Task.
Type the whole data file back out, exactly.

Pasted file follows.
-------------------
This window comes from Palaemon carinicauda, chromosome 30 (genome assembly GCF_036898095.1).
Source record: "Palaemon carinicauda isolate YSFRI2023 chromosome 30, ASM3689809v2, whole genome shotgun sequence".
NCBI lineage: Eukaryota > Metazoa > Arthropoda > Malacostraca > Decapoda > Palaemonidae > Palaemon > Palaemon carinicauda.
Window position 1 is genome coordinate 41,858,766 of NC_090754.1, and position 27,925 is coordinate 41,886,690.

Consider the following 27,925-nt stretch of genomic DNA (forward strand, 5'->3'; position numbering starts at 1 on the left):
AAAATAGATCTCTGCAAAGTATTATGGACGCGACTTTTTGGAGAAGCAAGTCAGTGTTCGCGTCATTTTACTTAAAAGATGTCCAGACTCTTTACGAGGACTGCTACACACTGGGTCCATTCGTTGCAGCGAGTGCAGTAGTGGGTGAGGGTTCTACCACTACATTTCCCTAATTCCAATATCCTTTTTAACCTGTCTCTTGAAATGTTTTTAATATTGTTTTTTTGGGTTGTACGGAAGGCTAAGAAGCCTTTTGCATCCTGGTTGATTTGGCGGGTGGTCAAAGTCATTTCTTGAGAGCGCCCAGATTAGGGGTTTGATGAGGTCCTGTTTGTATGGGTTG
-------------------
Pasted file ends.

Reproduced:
This window comes from Palaemon carinicauda, chromosome 30 (genome assembly GCF_036898095.1).
Source record: "Palaemon carinicauda isolate YSFRI2023 chromosome 30, ASM3689809v2, whole genome shotgun sequence".
NCBI lineage: Eukaryota > Metazoa > Arthropoda > Malacostraca > Decapoda > Palaemonidae > Palaemon > Palaemon carinicauda.
Window position 1 is genome coordinate 41,858,766 of NC_090754.1, and position 27,925 is coordinate 41,886,690.

Consider the following 27,925-nt stretch of genomic DNA (forward strand, 5'->3'; position numbering starts at 1 on the left):
AAAATAGATCTCTGCAAAGTATTATGGACGCGACTTTTTGGAGAAGCAAGTCAGTGTTCGCGTCATTTTACTTAAAAGATGTCCAGACTCTTTACGAGGACTGCTACACACTGGGTCCATTCGTTGCAGCGAGTGCAGTAGTGGGTGAGGGTTCTACCACTACATTTCCCTAATTCCAATATCCTTTTTAACCTGTCTCTTGAAATGTTTTTAATATTGTTTTTTTGGGTTGTACGGAAGGCTAAGAAGCCTTTTGCATCCTGGTTGATTTGGCGGGTGGTCAAAGTCATTTCTTGAGAGCGCCCAGATTAGGGGTTTGATGAGGTCCTGTTTGTATGGGTTG